The Mercury, Nov. 7, 1799, claimed that Professor Christopher D. Ebeling (1741-1817) of Hamburg had written, in reply to an inquiry by Morse, that Robison had no standing in Europe and that his book was a farrago of falsehoods and a wretched mass of absurdities. This claim was reprinted in the October 9, 1799 Bee and the Nov. 25, Dec. 6, 9, 1799 Aurora. [p. 313.]
In fact Ebeling had sent this letter to the Rev. William Bentley of Salem, Massachusetts at about the same time he was also corresponding with Morse. Bentley was an active Freemason who blamed Morse for calling Freemasonry into disrepute. From his correspondence with Ebeling, Bentley had reason to assume that the communications with Morse had been substantially the same — which they later proved to be. [p. 317.]
Investigating Lodge Wisdom, Morse wrote to Josiah Parker, member of Congress for Virginia. Parker responded that he had lived in Portsmouth and that the lodge was regarded as a reputable masonic society, harmless as far as fomenting hostiity to the institutions of the country was concerned. [p. 320.] 7.
'Henceforth, the reverberations of the controvery, with a single exception, were to be of the nature of jibes and flings on the part of irritated and disgusted Democrats who adopted the position that the controversy over the illuminati had been introduced into American politics to serve purely partisan ends. [p. 321.]
'In 1802, the Reverend Seth Ayson [1758-1820] minister of the Congregational church at Rindge, New Hampshire, made an effort to revive the agitation. 'Payson’s book was nothing more than a revamping of the earlier literature, European and American, on the subject. There is no evidence that it made the slightest impression on the country.' [p. 321.]
It is noteworthy that Morse, never condemning North American Freemasonry, or equating it with Illuminism, delivered a sermon before the Grand Lodge of Massachusetts on June 25, 1798. [p. 329.]
'Coincident with the breaking out of the controversy over the Illuminati, a number of tales of plots and conspiracies were foisted upon the public....' [p. 346.]
A taylor in Philadelphia was making uniforms for invading French soldiers, the French had massacred the crew of the American ship Ocean, a band of conspirators from the French Directory had taken ship from Hamburg to work sedition in America: all were rumours tracable to Federalist sources. [p. 346.] 8.
'Beginning with 1799 a small group of pamphlets appeared, dedicated by their authors to an effort to convert the charge of Illuminism into a political boomerang, to be employed as a weapon against the Federalists. [p. 348.] '...the word "Illuminati" had lost all serious and exact significance and had become a term for politicians to conjure with....' [p. 360.]
It was not until the disappearance of William Morgan that the specter of Illuminism was once again revived. An Abstract of the Proceedings of the Anti-Masonic State Convention of Massachusetts, held in Faneuil Hall, Boston, Dec. 30 and 31, 1829, and Jan. 1, 1830. Boston, 1830. [p. 5] notes the passage of a resolution "That there is evidence of an intimate connexion between the higher orders of Free Masonry and French Illuminism."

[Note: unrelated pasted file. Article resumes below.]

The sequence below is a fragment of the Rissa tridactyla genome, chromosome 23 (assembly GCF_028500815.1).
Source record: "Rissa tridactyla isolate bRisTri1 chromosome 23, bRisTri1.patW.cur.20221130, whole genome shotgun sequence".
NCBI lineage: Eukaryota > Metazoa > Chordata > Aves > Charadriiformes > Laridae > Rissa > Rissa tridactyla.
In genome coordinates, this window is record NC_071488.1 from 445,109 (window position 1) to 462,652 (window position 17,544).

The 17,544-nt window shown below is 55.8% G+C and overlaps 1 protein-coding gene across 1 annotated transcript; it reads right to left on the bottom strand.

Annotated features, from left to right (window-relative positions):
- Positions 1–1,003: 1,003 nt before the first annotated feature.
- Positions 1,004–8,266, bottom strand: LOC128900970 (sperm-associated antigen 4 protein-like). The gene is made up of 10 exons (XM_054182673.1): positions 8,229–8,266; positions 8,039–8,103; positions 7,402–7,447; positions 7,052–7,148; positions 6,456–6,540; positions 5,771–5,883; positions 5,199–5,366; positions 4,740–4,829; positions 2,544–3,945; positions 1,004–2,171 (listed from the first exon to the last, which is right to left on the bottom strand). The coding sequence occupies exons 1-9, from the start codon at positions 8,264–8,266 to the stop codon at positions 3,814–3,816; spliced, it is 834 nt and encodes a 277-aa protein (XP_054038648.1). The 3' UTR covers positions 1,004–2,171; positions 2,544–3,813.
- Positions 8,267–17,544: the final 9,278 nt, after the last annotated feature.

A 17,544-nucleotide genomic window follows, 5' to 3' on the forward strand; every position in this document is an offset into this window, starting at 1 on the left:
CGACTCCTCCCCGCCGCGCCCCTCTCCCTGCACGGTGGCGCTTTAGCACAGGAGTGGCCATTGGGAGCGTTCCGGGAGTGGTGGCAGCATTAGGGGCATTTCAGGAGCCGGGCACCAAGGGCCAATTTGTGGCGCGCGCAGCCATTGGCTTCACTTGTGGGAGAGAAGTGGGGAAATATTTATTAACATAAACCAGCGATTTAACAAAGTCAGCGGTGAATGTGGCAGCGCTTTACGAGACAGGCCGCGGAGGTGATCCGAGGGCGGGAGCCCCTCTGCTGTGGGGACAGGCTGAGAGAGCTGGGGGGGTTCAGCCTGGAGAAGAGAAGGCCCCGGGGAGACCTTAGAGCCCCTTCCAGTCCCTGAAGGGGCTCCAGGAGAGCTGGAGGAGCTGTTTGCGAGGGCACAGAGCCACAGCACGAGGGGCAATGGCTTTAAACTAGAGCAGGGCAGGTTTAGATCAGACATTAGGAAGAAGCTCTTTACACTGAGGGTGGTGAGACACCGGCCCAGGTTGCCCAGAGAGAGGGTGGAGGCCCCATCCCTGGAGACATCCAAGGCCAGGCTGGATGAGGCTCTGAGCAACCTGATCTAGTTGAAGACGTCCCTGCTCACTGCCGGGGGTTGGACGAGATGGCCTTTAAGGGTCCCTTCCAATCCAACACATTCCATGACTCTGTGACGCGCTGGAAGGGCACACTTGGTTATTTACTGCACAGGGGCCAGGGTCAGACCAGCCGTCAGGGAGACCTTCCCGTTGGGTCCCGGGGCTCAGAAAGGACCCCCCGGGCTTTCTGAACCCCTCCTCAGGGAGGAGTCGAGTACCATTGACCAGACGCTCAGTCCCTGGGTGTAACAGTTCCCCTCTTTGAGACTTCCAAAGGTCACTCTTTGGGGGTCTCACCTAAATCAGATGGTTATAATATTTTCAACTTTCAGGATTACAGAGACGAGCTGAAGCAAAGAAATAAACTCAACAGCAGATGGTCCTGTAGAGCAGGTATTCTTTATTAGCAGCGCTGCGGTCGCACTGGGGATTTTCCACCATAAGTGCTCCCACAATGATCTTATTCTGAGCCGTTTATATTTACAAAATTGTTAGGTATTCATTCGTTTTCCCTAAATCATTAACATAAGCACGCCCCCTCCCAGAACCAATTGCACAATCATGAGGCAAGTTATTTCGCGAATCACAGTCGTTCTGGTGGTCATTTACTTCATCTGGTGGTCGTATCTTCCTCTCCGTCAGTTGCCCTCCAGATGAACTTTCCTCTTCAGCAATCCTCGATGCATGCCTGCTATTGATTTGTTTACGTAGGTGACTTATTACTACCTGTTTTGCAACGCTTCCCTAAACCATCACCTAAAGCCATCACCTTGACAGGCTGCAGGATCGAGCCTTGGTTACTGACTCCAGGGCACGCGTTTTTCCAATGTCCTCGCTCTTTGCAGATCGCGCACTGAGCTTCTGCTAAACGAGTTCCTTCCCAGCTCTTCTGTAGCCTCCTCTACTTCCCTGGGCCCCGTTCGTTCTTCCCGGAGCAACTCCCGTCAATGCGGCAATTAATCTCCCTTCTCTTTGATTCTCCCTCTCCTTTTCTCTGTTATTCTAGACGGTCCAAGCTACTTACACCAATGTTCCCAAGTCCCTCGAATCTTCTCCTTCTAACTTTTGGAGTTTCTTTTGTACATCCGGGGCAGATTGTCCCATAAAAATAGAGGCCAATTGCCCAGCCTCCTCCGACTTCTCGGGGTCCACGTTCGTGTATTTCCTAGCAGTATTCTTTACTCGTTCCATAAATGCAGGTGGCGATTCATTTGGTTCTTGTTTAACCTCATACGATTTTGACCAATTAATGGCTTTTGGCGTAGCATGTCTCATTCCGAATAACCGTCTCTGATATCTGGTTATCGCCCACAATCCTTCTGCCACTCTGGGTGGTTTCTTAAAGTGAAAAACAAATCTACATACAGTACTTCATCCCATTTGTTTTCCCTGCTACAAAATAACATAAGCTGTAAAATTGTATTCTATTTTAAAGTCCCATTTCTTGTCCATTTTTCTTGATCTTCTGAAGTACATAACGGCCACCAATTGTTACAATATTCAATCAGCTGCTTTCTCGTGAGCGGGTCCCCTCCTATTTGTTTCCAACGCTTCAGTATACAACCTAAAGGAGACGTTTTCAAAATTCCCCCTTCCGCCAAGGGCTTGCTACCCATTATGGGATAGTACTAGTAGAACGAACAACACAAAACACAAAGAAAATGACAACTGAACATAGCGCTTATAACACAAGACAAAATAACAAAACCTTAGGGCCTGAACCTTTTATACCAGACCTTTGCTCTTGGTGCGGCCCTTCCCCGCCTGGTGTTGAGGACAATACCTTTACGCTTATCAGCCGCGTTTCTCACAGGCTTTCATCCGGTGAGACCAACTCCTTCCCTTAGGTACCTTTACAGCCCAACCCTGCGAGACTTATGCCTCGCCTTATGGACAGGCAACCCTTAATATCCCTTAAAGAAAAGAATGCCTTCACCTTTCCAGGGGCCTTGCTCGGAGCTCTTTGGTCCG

'On the ground that the length of the committee’s report made it inadvisable, the publishing committee deemed it inexpedient to print the "evidence."' [p. 345.]

1. Cf. The Life of Jedidiah Morse, D.D., New York, 1874; Memorablia in the Life of Jedediah Morse, D.D. by his son, Sidney E. Morse (Morse’s surname appears in the sources both as "Jedediah" and "Jedidiah"). Another son, Samuel Finley Breese Morse, was the inventor of the electric telegraph. ^
2. Unless otherwise noted, all quotes are from: Vernon [L.] Stauffer, New England and the Bavarian Illuminati. Studies in History, Economics and Political Law, edited by the Faculty of Political science of columbia University. Volume LXXXII, Number 1. Whole Number 191. New York: The Columbia University Press, Longmans, Green & Co., Agents. London: P. S. King & Son, Ltd., 1918. (Dean and Professor of New Testament and Church History, Hiram College) 374 pages. ^
3. Cf. Luetscher Early Political Machinery in the United Stares. p. 33. ^
4. A Sermon, Delivered at the New North Church in Boston, in the morning, and in the afternoon at Charlestown, May 9th, 1798, being the day recommended by John Adams, President of the United states of America, for solemn humiliation, fasting and prayer. By Jedidiah Morse. D. D., minister of the congregation in Charlestown, Boston, 1798, pp. 5-12 [p. 230.] ^
5. A Sermon, Preached at Charlestown, November 29th, 1798, on the Anniversary Thanksgiving in Massachusetts. With an Appendix, designed to illustrate some parts of the Discourse; exhibiting proofs of the early existence, progress, and deleterious effects of French intrigue and influence in the United States. By Jedidiah Morse. D. D., minister of the congregation in Charlestown, Boston, December, 1798. [p. 264.] ^
6. A Sermon, Exhibiting the Present Dangers, and the consequent Duties of the citizens of the United states of America. Delivered at charlestown, April 25, 1799, the day of the National Fast. By Jedidiah Morse. D. D., pastor of the church in Charlestown, Charlestown, 1799. p. 15 [p. 288.] ^
7. Cf. Wolcott Papers, 31; National Magazine, or a Political, Historical, Biographical, and Literary Repository, vol. ii, pp. 26 et seq article by Philalethes. ^
8. Cf. McMaster, History of the People of the United States, vol. ii, pp. 441 et seq. ^
9. John Wood (1775?-1822.) A full exposition of the Clintonian faction, and the society of the Columbian illuminati; Newark, Printed by Pennington & Gould, 1802. 56 p. 21 cm. LCCN: 17022844 ^